Indie band's fans clap their hands and say yeah


Although he's talking to you on his cell phone as a friend drives him to a guitar shop in New Jersey, Alec Ounsworth assures you that you didn't reach him at a bad time. In fact, this is the only time the busy singer-songwriter-musician can chat with you.

Ounsworth is pleasant, relaxed and nonchalant. However, he all but tells you he doesn't care for interviews or talking about making music, something that "just comes" to him.

"I don't care to read about myself," he says. "I like to work on music and, beyond that, it's up to everybody else if they like it or not."

And lots of people like it.

In the past year, rock critics and Internet music junkies everywhere have been buzzing about the guy and his band with the weird name: Clap Your Hands Say Yeah.

With neither a record deal nor a publicity machine, the Brooklyn, N.Y.- and Philadelphia-based quintet - Ounsworth on vocals and guitar, Tyler Sargent on bass and his brother Lee on guitar and keyboards, Robbie Guertin on guitar and keyboards, and Sean Greenhalgh on drums - became one of 2005's most talked-about acts. The group's self-titled debut was No. 22 on Blender's "50 Greatest CDs of 2005" list.

The sudden attention, fueled largely by word of mouth and chats on the Net, "crept up on us," says Ounsworth.

In a testament to the growing power of grass-roots indie blogs, Clap Your Hands Say Yeah, which plays Washington's 9:30 Club tonight, self-released, promoted and distributed its debut, which has sold about 80,000 copies.

"We understood early on that we didn't need a label," says Ounsworth, 28. "It was a no-brainer that being independent would work for us."

Although the group has accomplished much on its own, some say its reach, without the help of a major label, will be limited.

"I'd be hesitant to say that the success of Clap Your Hands is the end of major-label authority," says Michael Azerrad, editor-in-chief of eMusic, the second-largest music download Web site. "They have sold tens of thousands of CDs, but you still need a major label to sell millions."

Clap Your Hands Say Yeah, whose name comes from graffiti Ounsworth saw on a building in Brooklyn, is comprised of average-looking Joes. The album's yellow-and-pink cover looks like something done in a third-grade art class. But the music inside excited bloggers and the elitist New York music press.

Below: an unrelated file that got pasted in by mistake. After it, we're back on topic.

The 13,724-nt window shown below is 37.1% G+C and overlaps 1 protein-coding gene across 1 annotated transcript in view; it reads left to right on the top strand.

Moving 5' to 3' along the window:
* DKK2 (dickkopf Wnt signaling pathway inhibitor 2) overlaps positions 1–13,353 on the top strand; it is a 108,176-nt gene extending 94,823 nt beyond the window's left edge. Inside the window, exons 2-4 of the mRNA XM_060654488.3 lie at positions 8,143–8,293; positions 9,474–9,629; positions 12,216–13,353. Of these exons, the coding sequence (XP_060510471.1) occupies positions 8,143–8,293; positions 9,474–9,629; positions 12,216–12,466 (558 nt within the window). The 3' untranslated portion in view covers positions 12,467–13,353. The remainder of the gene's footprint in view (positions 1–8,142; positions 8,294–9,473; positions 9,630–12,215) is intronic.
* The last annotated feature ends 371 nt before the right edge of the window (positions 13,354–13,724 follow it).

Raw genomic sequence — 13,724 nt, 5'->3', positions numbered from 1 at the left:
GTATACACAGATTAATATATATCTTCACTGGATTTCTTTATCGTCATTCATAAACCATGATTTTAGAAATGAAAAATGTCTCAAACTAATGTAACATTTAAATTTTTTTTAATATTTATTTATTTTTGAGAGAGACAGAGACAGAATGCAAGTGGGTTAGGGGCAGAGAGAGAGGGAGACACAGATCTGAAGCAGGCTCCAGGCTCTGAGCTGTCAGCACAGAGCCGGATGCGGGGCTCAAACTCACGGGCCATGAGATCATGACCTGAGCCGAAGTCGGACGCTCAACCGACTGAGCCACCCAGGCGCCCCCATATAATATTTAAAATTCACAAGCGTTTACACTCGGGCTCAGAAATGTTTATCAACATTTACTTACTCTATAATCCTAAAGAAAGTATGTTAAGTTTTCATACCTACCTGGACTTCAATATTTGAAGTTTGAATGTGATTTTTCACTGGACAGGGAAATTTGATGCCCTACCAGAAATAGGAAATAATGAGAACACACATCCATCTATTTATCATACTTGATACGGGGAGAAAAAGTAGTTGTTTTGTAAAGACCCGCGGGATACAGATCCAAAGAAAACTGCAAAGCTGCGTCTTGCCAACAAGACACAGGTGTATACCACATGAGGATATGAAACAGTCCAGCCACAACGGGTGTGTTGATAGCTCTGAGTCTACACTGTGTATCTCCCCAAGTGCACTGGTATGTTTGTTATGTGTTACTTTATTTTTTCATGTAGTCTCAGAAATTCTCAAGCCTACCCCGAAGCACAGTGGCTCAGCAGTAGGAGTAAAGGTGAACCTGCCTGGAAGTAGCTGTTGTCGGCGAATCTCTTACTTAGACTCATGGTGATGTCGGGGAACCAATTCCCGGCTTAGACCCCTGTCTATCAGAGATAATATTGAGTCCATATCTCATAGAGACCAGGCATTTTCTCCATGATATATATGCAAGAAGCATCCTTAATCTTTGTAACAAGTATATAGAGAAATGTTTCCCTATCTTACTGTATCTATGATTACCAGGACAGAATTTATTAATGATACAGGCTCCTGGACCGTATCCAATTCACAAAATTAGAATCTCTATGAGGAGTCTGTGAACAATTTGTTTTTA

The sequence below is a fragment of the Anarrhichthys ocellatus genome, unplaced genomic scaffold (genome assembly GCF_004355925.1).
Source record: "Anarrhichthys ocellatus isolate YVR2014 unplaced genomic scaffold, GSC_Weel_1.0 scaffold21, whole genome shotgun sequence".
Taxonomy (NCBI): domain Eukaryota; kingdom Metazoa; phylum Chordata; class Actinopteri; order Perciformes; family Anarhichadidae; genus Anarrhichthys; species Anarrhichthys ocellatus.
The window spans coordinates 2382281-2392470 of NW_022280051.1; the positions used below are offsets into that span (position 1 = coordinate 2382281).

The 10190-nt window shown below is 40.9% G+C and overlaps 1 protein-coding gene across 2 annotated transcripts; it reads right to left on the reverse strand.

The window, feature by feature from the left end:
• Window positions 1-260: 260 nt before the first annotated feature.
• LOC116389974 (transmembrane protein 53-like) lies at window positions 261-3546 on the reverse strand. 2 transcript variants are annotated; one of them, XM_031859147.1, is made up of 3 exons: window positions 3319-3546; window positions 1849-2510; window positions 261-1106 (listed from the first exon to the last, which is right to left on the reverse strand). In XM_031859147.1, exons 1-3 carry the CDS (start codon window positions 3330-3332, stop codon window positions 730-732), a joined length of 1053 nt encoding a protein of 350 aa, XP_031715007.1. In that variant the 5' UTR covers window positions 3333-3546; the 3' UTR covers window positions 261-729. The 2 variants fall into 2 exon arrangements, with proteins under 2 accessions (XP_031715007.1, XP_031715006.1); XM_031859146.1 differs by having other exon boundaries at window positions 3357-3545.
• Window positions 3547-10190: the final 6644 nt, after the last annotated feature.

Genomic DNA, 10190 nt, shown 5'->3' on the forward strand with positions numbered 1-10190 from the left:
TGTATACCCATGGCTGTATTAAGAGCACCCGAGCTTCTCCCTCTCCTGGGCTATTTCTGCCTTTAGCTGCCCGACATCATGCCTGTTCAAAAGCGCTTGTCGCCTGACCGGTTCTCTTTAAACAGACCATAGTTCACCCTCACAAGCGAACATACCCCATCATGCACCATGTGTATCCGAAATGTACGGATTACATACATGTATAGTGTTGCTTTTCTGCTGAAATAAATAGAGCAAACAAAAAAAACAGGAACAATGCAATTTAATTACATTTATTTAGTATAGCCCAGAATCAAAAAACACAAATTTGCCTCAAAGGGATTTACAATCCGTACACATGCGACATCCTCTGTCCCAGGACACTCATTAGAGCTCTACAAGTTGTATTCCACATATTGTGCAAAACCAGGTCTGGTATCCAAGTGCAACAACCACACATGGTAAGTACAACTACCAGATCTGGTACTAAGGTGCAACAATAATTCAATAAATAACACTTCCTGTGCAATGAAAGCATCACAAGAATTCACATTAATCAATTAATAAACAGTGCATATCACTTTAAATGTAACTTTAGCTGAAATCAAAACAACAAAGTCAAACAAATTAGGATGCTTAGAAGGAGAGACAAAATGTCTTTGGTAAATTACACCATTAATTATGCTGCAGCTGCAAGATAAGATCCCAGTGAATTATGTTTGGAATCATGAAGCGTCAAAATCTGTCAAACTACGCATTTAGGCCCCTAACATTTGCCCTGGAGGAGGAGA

The band's sound is refreshingly experimental but accessible. Rippling with clever lyrics and daring instrumentation (a toy piano, an old pipe organ), the songs are evocative and well-crafted. Ounsworth's unorthodox, yelping singing style invigorates the songs. Glints of Talking Heads, Joy Division and Neutral Milk Hotel sparkle throughout the mix. Part of Clap Your Hand's appeal is to sound familiar, yet fresh at the same time.

Adam Lasus, indie-rock producer and owner of Fireproof Recording, the studio where the band tracked its album, oversaw the project. "They were super enthusiastic and creative with the music, and it all flowed from there," he says. "They're sponges of different generations of music, but it all comes out in their own expression."

Ounsworth says it's important that the group maintains complete control of its music. And if that means limiting exposure of it, so be it. A few months ago, The O.C., the prime-time soap opera that uses loads of indie rock for its soundtrack, approached the group about using a few songs. The band said, "Thanks, but no thanks."

"Why do you need to overexpose yourself?" Ounsworth says nonchalantly. "The music is already there, you know."

And if people want it, they will find it.

"Working with labels is not an idea that we're completely against," Ounsworth says. "But if we have to surrender any control, creatively or otherwise, it's not worth it."

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